If there is one thing Icelanders are masters at, it’s organising a festival. Music, film and art fairs pop up regularly on the country’s event calendar, and though you don’t need an excuse to go out with friends, drink and experience something different, it’s even better if you can enjoy music or watch a good movie in the bargain. Granted, some types of visual arts are a little more niche and don’t attract as much attention as Airwaves, but sometimes that’s for the best. Smaller local festivals gain charm from their reclusiveness and can become a great source of inspiration for all participants.
Such is the case with Skjaldborg, the only film festival in Iceland that focuses on Icelandic documentaries, which will be held in Patreksfjörður for the 11th time over the first weekend of June. “It’s kind of a family reunion,” Helga Rakel Rafnsdóttir, one of the organisers, tells me. “It’s a unique meeting point for people, just to be together, share knowledge and even start collaborations.”
A young Icelandic filmmaker, Helga Rakel got involved with the festival when she made her first documentary in 2008. So did Kristín Andrea Þórðardóttir, a fellow organiser. “We both came to the festival with a film and have been coming ever since,” Kristin says. “You kind of get hooked!”
On a roll
Helga Rakel and Kristín Andrea have recently taken over the management of the festival, and have been working hard ever since to bring some interesting innovation. Since Skjaldborg was founded in the eponymous cinema in Patreksfjörður, the audience has had the privilege to vote for the best documentary and assign it an award. This year, however, a panel of judges that includes an international movie producer and two Icelandic filmmakers will oversee an additional jury prize. Considering that the festival also includes a dance, a master class and, most importantly, the opportunity to network, Skjaldborg has quickly become a must-attend event for any ambitious filmmaker.
Add to the program the presence of the guests of honour, video artists Steina and Woody Vasulka, and the mix suddenly becomes explosive. “I think Icelanders are waking up to the fact that they have a true treasure in the Vasulkas,” Kristín affirms. “They have an immense legacy of work dating back to the 60s and they have often been contemplating what would become of it. Steina is just coming home with her legacy and I just think it’s time.”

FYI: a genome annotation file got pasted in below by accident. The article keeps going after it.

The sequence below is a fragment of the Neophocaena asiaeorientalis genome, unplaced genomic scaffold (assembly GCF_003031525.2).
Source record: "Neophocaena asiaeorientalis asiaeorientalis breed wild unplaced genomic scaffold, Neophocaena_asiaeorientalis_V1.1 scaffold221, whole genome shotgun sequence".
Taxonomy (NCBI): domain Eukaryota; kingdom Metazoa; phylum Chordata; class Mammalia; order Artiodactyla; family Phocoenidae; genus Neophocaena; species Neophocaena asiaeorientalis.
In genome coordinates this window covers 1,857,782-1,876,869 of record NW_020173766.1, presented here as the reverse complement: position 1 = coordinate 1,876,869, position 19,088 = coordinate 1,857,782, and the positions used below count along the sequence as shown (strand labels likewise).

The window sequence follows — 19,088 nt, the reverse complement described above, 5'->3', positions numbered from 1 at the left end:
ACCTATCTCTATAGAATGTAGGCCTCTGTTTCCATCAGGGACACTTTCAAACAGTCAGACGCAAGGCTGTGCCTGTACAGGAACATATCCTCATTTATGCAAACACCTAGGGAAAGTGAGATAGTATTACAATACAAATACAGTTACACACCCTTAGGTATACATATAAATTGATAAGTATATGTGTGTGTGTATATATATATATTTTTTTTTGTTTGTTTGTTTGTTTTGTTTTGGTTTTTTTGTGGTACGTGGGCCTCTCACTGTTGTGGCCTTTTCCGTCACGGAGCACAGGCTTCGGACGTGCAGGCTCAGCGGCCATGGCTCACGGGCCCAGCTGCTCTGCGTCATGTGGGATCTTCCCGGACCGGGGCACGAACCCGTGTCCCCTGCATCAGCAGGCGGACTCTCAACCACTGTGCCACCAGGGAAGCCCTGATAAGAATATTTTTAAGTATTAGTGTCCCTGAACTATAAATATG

In addition to their master class, the president of the National Gallery of Iceland has curated a selection of works to be showcased in a design studio just outside of town. “Aron Ingi and Julie, who have recently moved to Patreksfjörður and are helping organising the festival, have been working really hard to finish the house in order to accommodate it,” Kristín says with a smile. “In addition to this, a documentary is also being made about the Vasulkas and it will be showcased as a work-in-progress. So it will be a good chance for people to familiarise themselves with their life and their work.”
Keeping it local
The sense of community evoked by Kristín and Helga Rakel is powerful. “We have often talked about getting more audience or more films,” long term contributor Janus Bragi tells me. “However I think the festival is good as it is and where it is, in Patreksfjörður. It’s 300 people travelling together, in a theatre, partying, eating and drinking together and talking about documentaries.”
“Yes, if it were held in Reykjavík, there wouldn’t be the same sense of camaraderie and knowledge sharing that there is now,” echoes Kristín.
There is an interesting duality in the festival’s atmosphere. Clearly, there is a small international aspect to it, with the movies bearing English subtitles and most guests of honour having been members of the international art scene. Nevertheless, the cosmopolitan does not take over.
“It sound as if we’re coming from Reykjavík to the Westfjörds and we put up a festival like invaders, take over the place and then going,” Janus explains. “But last year for example, when we had a beach party, the locals and the participants suddenly jelled together. Everybody stayed up until five or six dancing on the beach. It was magical, even though it was completely outside of the theatre experience.”
Sharing stories and fuelling creativity at the edge of the world seems even more spellbinding when Janus and Kristín describe it. Does the future hold even more magical surprises? “The founders have recently handed us over their baby,” Kristín tells me earnestly. “We just want to make a really great festival even better. What we truly want is to bring this baby into adulthood.” With that dedication and an everlasting twinkle in their eyes, this team seems more than up to the challenge of introducing Skjaldborg to a new phase of its life.
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